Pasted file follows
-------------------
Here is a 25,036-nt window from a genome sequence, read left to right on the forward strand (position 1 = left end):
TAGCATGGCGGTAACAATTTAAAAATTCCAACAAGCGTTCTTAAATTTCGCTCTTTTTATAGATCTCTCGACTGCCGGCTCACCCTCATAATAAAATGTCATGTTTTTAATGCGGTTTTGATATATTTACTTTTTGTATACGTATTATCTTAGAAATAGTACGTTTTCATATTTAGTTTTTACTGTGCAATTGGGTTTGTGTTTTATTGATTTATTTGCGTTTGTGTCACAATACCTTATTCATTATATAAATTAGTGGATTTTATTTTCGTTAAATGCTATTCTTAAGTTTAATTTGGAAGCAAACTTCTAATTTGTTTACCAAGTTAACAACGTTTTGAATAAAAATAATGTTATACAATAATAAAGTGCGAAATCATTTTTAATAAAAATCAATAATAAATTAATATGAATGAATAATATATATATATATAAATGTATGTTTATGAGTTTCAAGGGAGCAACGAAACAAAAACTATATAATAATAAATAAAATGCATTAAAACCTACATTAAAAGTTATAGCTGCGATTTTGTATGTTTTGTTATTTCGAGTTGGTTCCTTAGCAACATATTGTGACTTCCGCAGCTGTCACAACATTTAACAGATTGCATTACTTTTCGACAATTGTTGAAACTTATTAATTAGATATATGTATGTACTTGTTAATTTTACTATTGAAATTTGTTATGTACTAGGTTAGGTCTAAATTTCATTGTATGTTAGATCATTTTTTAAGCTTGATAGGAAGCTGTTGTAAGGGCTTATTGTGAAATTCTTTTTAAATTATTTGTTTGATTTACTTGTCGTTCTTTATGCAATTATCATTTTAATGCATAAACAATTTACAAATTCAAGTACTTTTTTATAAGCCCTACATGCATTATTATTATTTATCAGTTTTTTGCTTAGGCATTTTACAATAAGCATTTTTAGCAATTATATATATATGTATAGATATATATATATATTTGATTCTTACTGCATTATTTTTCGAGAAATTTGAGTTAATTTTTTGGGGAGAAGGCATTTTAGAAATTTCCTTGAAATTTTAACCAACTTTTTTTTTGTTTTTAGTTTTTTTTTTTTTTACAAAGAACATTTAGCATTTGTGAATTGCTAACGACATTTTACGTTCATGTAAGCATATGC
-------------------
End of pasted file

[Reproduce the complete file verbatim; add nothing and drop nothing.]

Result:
Here is a 25,036-nt window from a genome sequence, read left to right on the forward strand (position 1 = left end):
TAGCATGGCGGTAACAATTTAAAAATTCCAACAAGCGTTCTTAAATTTCGCTCTTTTTATAGATCTCTCGACTGCCGGCTCACCCTCATAATAAAATGTCATGTTTTTAATGCGGTTTTGATATATTTACTTTTTGTATACGTATTATCTTAGAAATAGTACGTTTTCATATTTAGTTTTTACTGTGCAATTGGGTTTGTGTTTTATTGATTTATTTGCGTTTGTGTCACAATACCTTATTCATTATATAAATTAGTGGATTTTATTTTCGTTAAATGCTATTCTTAAGTTTAATTTGGAAGCAAACTTCTAATTTGTTTACCAAGTTAACAACGTTTTGAATAAAAATAATGTTATACAATAATAAAGTGCGAAATCATTTTTAATAAAAATCAATAATAAATTAATATGAATGAATAATATATATATATATAAATGTATGTTTATGAGTTTCAAGGGAGCAACGAAACAAAAACTATATAATAATAAATAAAATGCATTAAAACCTACATTAAAAGTTATAGCTGCGATTTTGTATGTTTTGTTATTTCGAGTTGGTTCCTTAGCAACATATTGTGACTTCCGCAGCTGTCACAACATTTAACAGATTGCATTACTTTTCGACAATTGTTGAAACTTATTAATTAGATATATGTATGTACTTGTTAATTTTACTATTGAAATTTGTTATGTACTAGGTTAGGTCTAAATTTCATTGTATGTTAGATCATTTTTTAAGCTTGATAGGAAGCTGTTGTAAGGGCTTATTGTGAAATTCTTTTTAAATTATTTGTTTGATTTACTTGTCGTTCTTTATGCAATTATCATTTTAATGCATAAACAATTTACAAATTCAAGTACTTTTTTATAAGCCCTACATGCATTATTATTATTTATCAGTTTTTTGCTTAGGCATTTTACAATAAGCATTTTTAGCAATTATATATATATGTATAGATATATATATATATTTGATTCTTACTGCATTATTTTTCGAGAAATTTGAGTTAATTTTTTGGGGAGAAGGCATTTTAGAAATTTCCTTGAAATTTTAACCAACTTTTTTTTTGTTTTTAGTTTTTTTTTTTTTTACAAAGAACATTTAGCATTTGTGAATTGCTAACGACATTTTACGTTCATGTAAGCATATGC